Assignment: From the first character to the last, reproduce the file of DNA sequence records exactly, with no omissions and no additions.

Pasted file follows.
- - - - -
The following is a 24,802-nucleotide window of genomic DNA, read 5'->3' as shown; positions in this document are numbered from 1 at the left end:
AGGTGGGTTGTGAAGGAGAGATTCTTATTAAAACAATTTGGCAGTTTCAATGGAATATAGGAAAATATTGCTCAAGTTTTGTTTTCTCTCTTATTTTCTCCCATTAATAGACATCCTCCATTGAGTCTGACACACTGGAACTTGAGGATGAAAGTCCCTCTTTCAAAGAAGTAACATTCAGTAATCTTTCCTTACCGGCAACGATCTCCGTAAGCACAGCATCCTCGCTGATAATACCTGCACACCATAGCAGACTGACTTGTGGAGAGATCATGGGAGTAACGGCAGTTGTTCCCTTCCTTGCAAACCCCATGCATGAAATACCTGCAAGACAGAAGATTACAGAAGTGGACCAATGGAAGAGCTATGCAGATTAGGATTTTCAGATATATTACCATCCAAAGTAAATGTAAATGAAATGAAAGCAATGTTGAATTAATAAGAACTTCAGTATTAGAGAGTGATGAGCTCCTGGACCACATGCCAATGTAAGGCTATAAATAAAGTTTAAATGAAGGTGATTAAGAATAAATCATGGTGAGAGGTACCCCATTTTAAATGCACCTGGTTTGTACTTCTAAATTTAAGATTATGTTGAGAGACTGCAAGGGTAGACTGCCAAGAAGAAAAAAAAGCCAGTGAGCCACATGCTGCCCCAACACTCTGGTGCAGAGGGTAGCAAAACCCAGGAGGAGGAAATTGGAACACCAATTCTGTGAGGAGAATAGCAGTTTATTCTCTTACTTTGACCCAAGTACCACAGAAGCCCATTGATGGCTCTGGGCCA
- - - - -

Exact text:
The following is a 24,802-nucleotide window of genomic DNA, read 5'->3' as shown; positions in this document are numbered from 1 at the left end:
AGGTGGGTTGTGAAGGAGAGATTCTTATTAAAACAATTTGGCAGTTTCAATGGAATATAGGAAAATATTGCTCAAGTTTTGTTTTCTCTCTTATTTTCTCCCATTAATAGACATCCTCCATTGAGTCTGACACACTGGAACTTGAGGATGAAAGTCCCTCTTTCAAAGAAGTAACATTCAGTAATCTTTCCTTACCGGCAACGATCTCCGTAAGCACAGCATCCTCGCTGATAATACCTGCACACCATAGCAGACTGACTTGTGGAGAGATCATGGGAGTAACGGCAGTTGTTCCCTTCCTTGCAAACCCCATGCATGAAATACCTGCAAGACAGAAGATTACAGAAGTGGACCAATGGAAGAGCTATGCAGATTAGGATTTTCAGATATATTACCATCCAAAGTAAATGTAAATGAAATGAAAGCAATGTTGAATTAATAAGAACTTCAGTATTAGAGAGTGATGAGCTCCTGGACCACATGCCAATGTAAGGCTATAAATAAAGTTTAAATGAAGGTGATTAAGAATAAATCATGGTGAGAGGTACCCCATTTTAAATGCACCTGGTTTGTACTTCTAAATTTAAGATTATGTTGAGAGACTGCAAGGGTAGACTGCCAAGAAGAAAAAAAAGCCAGTGAGCCACATGCTGCCCCAACACTCTGGTGCAGAGGGTAGCAAAACCCAGGAGGAGGAAATTGGAACACCAATTCTGTGAGGAGAATAGCAGTTTATTCTCTTACTTTGACCCAAGTACCACAGAAGCCCATTGATGGCTCTGGGCCA